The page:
There we learned how to draw - hand drafting, then on the computer with CAD programs, and then eventually with Revit and 3D modeling programs like Rhino.

We also had to learn how to build models out of plaster, and chipboard, and wood. Eventually, we had to learn how wood buildings go together vs. how concrete is made and how it can be manipulated, and we even had to learn how to lay brick by ourselves. 

They tried to teach us everything - even the more nebulous or intellectual side. We take three years of architecture history and architecture philosophy, so we get both sides of it. 

Photo Taylor Claussen. Taylor is in the middle, wearing a red shirt. Pocket park project in conjunction with the Carl Small Town Center. 

Photo Taylor Claussen. Taylor is in the middle, wearing a red shirt. Pocket park project in conjunction with the Carl Small Town Center. 

Favorite living architect: Bjarke Ingels.

Favorite no-longer-living architect: Louis Kahn.  

Once you became an architect, you found yourself working on a team that first designed one aquarium and then another aquarium on the Mississippi Gulf Coast. How did that happen? 

We were actually at an office party and it came up that we were going to be working on the first of the two aquariums. One of my bosses said something about what would be needed, and I started talking about some of my experience at McWane, which has a small aquarium called "The World of Water." I talked about the shark and ray touch tank and all the different things that we had back there, and my boss said "Okay, I want you on this project."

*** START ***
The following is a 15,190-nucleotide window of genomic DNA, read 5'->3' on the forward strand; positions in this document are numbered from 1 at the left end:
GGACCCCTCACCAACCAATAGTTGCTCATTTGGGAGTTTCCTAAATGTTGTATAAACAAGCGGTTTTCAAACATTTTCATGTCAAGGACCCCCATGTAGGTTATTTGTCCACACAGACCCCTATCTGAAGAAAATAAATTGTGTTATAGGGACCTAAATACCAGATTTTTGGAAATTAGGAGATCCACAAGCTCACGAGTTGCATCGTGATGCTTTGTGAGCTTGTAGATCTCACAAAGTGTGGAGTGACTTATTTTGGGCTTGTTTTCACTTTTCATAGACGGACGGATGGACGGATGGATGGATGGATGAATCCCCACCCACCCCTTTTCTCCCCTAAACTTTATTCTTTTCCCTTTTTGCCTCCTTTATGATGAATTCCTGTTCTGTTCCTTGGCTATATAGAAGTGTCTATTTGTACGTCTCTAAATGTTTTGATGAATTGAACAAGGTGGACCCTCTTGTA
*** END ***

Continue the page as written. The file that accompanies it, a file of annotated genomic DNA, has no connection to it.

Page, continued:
That's how I started working on the first one, and because I'd worked on that one, it only made sense to then work on the next one. 

What is it like being part of a team that designs an aquarium? I would imagine that's really different from designing a school or an office building. 

It's very different. For one, we had more consultants. On your typical building, you have a civil engineer who helps keep water away from the building and helps you grade the site and do any site changes you need to do. Your structural engineer helps buildings stand up, and then mechanical, electrical and plumbing engineers help design the mechanical system, the lighting system, and all of the sanitary sewage plumbing. 

On the aquarium, we had all those consultants, plus we had a landscape architect, a lighting specialist, an audio-visual specialist, an exhibit designer and a life support system engineer. 

Life support system engineer, what's that? 

Their job is to make sure that the fish stay alive. They design all the systems required to put water in the tanks, and then keep that water clean for the fish. 

Is that the whole team? 

That was the whole team for the aquarium - I think we had 14 different consultants and design teams. 

Who decides the theme of an aquarium, and how does that play into what the architects have to do? 

The exhibit designer - they had a cohesive idea for the whole aquarium. We took it and then applied Life Safety Code to it, so the aquarium was safe. We also helped design the “skin” of the building, meaning the outside of most of the buildings. Our contribution to that was how does the outside of the buildings look and how does it contribute to the theme of the aquarium?